For Star Wars people of a certain age, emotional memories of seeing Episode I: The Phantom Menace on opening night are probably all over the place. While it’s popular to say that the movie was the greatest disappointment of all time, it’s also equally possible that many of us loved it, and still think it’s a great movie to this day. Hating Jar Jar Binks was cool in 1999, but not so cool in 2019. (Turns out the guy who played Jar Jar, Ahmed Best, is a great dad and a good dude.) The point is when it comes to Star Wars, and Episode I in specific, it’s nearly impossible to find a consensus. Except of course, in one very specific arena: the toys. The toys for Star Wars: Episode I- The Phantom Menace were — and are — fantastic. And the legacy of the goofiest Star Wars of them all should be the joyful play the movie’s toys created; well outside the confines of the movie theater.
Twenty years ago, it was unthinkable that Toys R Us wouldn’t be around forever, and that’s because in the months leading up to May 19, 1999, most toy stores were basically just Star Wars stores. Aggressively, nearly all the Star Wars toy merchandise adopted a red-orange color scheme, like the suns of Tatooine, were burning the Star Wars brand into your brain. This kind of mass marketing probably makes everyone yawn now, but two decades ago it was a huge deal. Months before Episode I hit theaters, the toys from the film were creating their own kind of narrative, one that suggested the galaxy far, far away was actually bigger and more interesting than it really was.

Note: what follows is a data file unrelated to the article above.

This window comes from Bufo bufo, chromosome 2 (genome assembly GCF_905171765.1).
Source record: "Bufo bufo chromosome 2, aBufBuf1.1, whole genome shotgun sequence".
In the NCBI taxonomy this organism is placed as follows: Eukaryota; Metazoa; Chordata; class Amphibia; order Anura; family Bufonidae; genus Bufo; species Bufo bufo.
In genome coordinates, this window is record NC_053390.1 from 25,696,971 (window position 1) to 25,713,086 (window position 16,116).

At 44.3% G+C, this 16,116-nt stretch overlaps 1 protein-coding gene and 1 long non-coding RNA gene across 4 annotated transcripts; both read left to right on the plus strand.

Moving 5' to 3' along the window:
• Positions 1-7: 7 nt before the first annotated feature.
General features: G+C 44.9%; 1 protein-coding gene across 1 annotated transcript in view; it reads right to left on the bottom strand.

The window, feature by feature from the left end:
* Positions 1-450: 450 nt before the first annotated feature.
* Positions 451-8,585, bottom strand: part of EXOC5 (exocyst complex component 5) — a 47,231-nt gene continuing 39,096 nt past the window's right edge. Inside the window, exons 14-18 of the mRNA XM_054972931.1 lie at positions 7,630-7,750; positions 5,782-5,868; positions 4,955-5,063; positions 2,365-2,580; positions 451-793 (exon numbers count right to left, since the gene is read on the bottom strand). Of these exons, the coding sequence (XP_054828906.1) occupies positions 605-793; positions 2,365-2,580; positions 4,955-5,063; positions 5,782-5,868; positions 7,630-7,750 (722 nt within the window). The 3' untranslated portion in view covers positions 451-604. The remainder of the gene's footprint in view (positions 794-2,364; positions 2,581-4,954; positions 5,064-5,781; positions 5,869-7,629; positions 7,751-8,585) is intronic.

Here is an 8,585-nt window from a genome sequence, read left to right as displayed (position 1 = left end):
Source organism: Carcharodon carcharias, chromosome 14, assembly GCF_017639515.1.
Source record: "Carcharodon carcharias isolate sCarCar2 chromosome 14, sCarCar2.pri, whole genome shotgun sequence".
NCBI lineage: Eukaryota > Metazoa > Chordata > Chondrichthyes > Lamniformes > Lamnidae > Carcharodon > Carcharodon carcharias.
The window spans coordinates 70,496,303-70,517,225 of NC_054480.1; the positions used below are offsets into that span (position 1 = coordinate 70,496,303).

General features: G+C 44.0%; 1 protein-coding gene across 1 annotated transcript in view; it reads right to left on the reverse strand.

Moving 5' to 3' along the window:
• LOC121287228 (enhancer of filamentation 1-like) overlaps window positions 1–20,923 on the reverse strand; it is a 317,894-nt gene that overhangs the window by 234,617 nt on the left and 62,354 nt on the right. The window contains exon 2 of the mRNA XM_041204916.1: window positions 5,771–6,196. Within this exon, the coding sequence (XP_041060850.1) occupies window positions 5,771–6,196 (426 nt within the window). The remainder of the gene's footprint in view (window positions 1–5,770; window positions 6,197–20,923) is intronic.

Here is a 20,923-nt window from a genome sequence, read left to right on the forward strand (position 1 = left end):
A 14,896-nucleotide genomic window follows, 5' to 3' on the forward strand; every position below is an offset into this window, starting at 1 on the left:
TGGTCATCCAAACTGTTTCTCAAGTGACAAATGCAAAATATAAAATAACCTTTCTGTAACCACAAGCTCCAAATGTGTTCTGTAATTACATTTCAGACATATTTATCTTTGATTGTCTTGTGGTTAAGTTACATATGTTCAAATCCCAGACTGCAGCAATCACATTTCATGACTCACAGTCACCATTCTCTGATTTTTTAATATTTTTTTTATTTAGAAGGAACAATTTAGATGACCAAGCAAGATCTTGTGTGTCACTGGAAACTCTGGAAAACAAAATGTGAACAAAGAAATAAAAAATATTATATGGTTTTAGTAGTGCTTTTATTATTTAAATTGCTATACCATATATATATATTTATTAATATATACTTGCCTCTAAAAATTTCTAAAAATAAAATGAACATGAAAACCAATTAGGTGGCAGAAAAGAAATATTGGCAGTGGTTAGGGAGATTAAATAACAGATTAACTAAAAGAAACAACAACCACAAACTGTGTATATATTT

Toy nerds will tell you that Kenner changed the action figure game in the late seventies and early eighties with the various versions of Star Wars toys based on the original trilogy. This remains largely true, but what people tend to forget is that Star Wars toys in the early and mid-nineties (prior to 1999) were straight-up terrible. For some bizarre reason, Kenner released versions of Luke, Leia, and Han that literally looked like they were on steroids. Luke’s muscles seemed to ripple under his tunic in a way that referenced art about Star Wars more than it actually referenced Star Wars itself.
So, the line of Phantom Menace action figures was like a rebuttal to this. Not only were the likenesses of all the characters naturalistic and accurate but as an added bonus, each figure came with a “CommTech” chip which stored audio clips of dialogue spoken by each character in the film. Basically, these CommTech chips were like shitty flash drives with very limited audiotracks. To use them, you had to wave the chips in front of a separate toy, styled to look like the Jedi communicators, and your action figures would “talk.”
Now, I know this makes The Phantom Menace action figures sound lame and hopelessly anachronistic, but this feature is actually what makes these toys so wonderful. First of all, Hasbro and Lucasfilm were trying something different and innovative with action figures, without making them suck. Second, Darth Maul almost certainly speaks more on your CommTech chip than he does in the entire movie. Again, the toys were creating an alternate dimension; a better, more playful version of Episode I than the one we ended up seeing in movie theaters.